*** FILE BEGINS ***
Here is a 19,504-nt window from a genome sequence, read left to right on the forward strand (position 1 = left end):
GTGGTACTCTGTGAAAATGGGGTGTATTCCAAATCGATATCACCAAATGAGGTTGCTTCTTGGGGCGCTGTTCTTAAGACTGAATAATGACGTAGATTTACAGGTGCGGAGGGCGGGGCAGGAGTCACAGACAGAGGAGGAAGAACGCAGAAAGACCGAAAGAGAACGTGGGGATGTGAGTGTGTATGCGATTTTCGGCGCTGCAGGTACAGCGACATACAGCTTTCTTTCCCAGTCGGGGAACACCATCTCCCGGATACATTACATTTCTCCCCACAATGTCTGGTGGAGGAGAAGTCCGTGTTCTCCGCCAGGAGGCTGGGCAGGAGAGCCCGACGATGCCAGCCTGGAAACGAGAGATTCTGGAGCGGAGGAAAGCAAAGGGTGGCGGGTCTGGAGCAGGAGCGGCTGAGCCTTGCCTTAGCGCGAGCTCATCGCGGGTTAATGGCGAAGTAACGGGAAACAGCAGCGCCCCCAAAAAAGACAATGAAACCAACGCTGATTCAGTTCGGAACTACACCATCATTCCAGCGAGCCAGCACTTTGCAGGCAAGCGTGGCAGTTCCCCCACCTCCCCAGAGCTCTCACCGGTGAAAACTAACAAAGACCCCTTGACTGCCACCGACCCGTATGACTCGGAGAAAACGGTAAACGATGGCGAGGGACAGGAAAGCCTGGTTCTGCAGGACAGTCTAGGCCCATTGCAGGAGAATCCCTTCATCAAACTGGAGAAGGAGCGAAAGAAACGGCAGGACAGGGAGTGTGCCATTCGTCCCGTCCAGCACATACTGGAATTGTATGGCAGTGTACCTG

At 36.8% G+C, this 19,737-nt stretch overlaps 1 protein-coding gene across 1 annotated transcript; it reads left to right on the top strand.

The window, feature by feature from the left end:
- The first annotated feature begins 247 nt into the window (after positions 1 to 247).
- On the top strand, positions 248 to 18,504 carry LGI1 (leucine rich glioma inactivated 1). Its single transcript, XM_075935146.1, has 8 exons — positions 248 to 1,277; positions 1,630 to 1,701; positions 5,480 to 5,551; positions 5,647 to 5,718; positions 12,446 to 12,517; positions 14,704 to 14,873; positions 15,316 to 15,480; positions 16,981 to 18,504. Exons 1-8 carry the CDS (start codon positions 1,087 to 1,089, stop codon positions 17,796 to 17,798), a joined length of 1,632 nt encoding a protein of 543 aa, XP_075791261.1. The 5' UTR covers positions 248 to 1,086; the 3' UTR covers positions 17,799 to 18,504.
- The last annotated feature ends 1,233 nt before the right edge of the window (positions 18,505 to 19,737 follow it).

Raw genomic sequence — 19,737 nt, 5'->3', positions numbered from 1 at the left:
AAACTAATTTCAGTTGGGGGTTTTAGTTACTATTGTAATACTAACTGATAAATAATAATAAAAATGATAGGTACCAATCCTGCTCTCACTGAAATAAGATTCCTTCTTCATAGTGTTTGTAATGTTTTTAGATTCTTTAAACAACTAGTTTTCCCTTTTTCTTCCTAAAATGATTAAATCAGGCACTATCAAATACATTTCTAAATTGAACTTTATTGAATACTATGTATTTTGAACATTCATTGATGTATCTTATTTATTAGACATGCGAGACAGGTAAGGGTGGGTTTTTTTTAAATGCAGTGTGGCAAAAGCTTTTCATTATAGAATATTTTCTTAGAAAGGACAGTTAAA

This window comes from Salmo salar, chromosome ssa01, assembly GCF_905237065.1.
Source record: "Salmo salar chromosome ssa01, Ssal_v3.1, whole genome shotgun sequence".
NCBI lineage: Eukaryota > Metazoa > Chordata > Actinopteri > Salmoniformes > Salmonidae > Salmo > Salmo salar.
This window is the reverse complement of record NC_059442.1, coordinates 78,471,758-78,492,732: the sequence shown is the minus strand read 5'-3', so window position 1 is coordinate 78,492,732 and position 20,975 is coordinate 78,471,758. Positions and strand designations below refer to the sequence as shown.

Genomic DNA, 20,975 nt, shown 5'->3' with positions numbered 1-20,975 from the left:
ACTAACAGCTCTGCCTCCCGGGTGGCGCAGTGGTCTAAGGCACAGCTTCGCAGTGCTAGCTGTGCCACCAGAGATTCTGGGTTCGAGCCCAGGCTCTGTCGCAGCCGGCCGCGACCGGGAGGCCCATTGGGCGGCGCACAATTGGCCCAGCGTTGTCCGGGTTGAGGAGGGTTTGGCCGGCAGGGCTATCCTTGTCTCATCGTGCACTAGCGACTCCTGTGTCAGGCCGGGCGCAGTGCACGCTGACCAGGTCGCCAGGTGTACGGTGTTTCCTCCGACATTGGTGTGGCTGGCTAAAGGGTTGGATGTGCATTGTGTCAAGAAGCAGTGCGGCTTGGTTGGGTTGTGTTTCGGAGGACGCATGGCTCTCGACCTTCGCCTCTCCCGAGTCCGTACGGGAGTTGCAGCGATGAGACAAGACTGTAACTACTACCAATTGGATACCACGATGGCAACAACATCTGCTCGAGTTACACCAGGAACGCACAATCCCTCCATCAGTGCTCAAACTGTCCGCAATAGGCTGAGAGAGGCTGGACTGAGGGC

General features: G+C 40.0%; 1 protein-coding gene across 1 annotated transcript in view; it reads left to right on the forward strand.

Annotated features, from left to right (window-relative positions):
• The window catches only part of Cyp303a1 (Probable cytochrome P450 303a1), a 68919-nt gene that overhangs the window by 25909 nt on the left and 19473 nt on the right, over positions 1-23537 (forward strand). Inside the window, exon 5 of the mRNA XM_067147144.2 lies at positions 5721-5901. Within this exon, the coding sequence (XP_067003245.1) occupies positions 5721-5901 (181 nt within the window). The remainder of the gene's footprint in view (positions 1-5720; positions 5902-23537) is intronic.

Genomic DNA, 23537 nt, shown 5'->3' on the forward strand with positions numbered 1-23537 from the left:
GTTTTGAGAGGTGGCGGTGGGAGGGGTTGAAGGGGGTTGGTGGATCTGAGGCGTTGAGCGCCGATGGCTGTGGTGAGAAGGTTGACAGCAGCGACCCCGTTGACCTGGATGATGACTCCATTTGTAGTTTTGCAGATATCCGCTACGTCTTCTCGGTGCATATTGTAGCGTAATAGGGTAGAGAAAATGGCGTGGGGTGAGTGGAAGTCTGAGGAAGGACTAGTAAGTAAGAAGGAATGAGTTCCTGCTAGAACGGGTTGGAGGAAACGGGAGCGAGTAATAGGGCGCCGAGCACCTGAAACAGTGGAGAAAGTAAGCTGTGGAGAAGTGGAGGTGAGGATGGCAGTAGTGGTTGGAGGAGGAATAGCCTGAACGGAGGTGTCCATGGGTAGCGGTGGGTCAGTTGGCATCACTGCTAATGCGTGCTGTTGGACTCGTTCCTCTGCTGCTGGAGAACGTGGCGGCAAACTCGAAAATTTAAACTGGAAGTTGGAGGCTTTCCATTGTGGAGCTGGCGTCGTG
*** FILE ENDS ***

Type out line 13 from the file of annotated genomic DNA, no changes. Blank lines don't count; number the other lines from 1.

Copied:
This window is the reverse complement of record NC_059442.1, coordinates 78,471,758-78,492,732: the sequence shown is the minus strand read 5'-3', so window position 1 is coordinate 78,492,732 and position 20,975 is coordinate 78,471,758. Positions and strand designations below refer to the sequence as shown.